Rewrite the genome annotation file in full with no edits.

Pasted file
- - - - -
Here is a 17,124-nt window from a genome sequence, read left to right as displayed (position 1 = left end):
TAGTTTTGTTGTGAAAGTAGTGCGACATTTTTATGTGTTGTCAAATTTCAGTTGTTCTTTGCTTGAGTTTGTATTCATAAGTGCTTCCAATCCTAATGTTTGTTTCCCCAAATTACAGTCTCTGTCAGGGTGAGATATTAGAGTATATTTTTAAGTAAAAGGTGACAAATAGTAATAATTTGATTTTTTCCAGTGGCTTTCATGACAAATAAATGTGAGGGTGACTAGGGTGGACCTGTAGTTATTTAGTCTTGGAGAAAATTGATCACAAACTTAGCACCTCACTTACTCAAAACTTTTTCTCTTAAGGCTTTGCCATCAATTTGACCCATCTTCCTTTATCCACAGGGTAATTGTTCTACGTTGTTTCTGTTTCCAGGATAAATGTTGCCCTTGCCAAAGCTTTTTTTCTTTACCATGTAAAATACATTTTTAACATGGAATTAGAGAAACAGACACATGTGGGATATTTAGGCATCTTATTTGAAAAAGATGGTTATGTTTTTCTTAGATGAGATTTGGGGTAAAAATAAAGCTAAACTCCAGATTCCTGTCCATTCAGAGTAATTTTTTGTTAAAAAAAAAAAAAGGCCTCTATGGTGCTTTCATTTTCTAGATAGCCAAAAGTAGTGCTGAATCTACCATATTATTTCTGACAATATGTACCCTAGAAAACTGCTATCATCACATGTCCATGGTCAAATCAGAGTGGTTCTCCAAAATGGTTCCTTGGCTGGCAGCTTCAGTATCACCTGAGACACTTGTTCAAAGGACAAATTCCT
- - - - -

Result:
Here is a 17,124-nt window from a genome sequence, read left to right as displayed (position 1 = left end):
TAGTTTTGTTGTGAAAGTAGTGCGACATTTTTATGTGTTGTCAAATTTCAGTTGTTCTTTGCTTGAGTTTGTATTCATAAGTGCTTCCAATCCTAATGTTTGTTTCCCCAAATTACAGTCTCTGTCAGGGTGAGATATTAGAGTATATTTTTAAGTAAAAGGTGACAAATAGTAATAATTTGATTTTTTCCAGTGGCTTTCATGACAAATAAATGTGAGGGTGACTAGGGTGGACCTGTAGTTATTTAGTCTTGGAGAAAATTGATCACAAACTTAGCACCTCACTTACTCAAAACTTTTTCTCTTAAGGCTTTGCCATCAATTTGACCCATCTTCCTTTATCCACAGGGTAATTGTTCTACGTTGTTTCTGTTTCCAGGATAAATGTTGCCCTTGCCAAAGCTTTTTTTCTTTACCATGTAAAATACATTTTTAACATGGAATTAGAGAAACAGACACATGTGGGATATTTAGGCATCTTATTTGAAAAAGATGGTTATGTTTTTCTTAGATGAGATTTGGGGTAAAAATAAAGCTAAACTCCAGATTCCTGTCCATTCAGAGTAATTTTTTGTTAAAAAAAAAAAAAGGCCTCTATGGTGCTTTCATTTTCTAGATAGCCAAAAGTAGTGCTGAATCTACCATATTATTTCTGACAATATGTACCCTAGAAAACTGCTATCATCACATGTCCATGGTCAAATCAGAGTGGTTCTCCAAAATGGTTCCTTGGCTGGCAGCTTCAGTATCACCTGAGACACTTGTTCAAAGGACAAATTCCT